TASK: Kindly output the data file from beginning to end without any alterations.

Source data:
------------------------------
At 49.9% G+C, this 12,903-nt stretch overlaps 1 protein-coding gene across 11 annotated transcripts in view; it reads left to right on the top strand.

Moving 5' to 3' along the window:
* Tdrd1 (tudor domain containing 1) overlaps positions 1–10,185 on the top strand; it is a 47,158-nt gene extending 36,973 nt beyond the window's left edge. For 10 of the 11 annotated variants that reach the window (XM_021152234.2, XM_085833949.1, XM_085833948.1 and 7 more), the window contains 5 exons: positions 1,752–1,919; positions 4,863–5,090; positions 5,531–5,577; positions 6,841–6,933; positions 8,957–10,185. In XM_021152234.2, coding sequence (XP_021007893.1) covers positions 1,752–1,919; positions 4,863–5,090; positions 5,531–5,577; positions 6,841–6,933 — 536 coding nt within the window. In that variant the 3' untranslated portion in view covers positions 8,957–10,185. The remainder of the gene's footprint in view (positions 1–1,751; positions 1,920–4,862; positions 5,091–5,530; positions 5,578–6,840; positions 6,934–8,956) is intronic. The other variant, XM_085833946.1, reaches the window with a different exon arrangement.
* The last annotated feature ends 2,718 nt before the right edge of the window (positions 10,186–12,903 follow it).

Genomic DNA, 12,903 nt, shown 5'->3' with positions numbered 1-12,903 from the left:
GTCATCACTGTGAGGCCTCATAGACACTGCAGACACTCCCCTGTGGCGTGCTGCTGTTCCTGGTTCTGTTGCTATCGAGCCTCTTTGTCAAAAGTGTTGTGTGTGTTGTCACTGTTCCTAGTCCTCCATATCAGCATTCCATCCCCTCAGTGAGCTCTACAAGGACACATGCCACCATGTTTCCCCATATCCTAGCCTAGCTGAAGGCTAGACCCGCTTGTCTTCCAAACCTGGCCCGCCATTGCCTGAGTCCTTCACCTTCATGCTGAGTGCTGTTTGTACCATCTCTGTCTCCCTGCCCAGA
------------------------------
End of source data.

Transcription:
At 49.9% G+C, this 12,903-nt stretch overlaps 1 protein-coding gene across 11 annotated transcripts in view; it reads left to right on the top strand.

Moving 5' to 3' along the window:
* Tdrd1 (tudor domain containing 1) overlaps positions 1–10,185 on the top strand; it is a 47,158-nt gene extending 36,973 nt beyond the window's left edge. For 10 of the 11 annotated variants that reach the window (XM_021152234.2, XM_085833949.1, XM_085833948.1 and 7 more), the window contains 5 exons: positions 1,752–1,919; positions 4,863–5,090; positions 5,531–5,577; positions 6,841–6,933; positions 8,957–10,185. In XM_021152234.2, coding sequence (XP_021007893.1) covers positions 1,752–1,919; positions 4,863–5,090; positions 5,531–5,577; positions 6,841–6,933 — 536 coding nt within the window. In that variant the 3' untranslated portion in view covers positions 8,957–10,185. The remainder of the gene's footprint in view (positions 1–1,751; positions 1,920–4,862; positions 5,091–5,530; positions 5,578–6,840; positions 6,934–8,956) is intronic. The other variant, XM_085833946.1, reaches the window with a different exon arrangement.
* The last annotated feature ends 2,718 nt before the right edge of the window (positions 10,186–12,903 follow it).

Genomic DNA, 12,903 nt, shown 5'->3' with positions numbered 1-12,903 from the left:
GTCATCACTGTGAGGCCTCATAGACACTGCAGACACTCCCCTGTGGCGTGCTGCTGTTCCTGGTTCTGTTGCTATCGAGCCTCTTTGTCAAAAGTGTTGTGTGTGTTGTCACTGTTCCTAGTCCTCCATATCAGCATTCCATCCCCTCAGTGAGCTCTACAAGGACACATGCCACCATGTTTCCCCATATCCTAGCCTAGCTGAAGGCTAGACCCGCTTGTCTTCCAAACCTGGCCCGCCATTGCCTGAGTCCTTCACCTTCATGCTGAGTGCTGTTTGTACCATCTCTGTCTCCCTGCCCAGA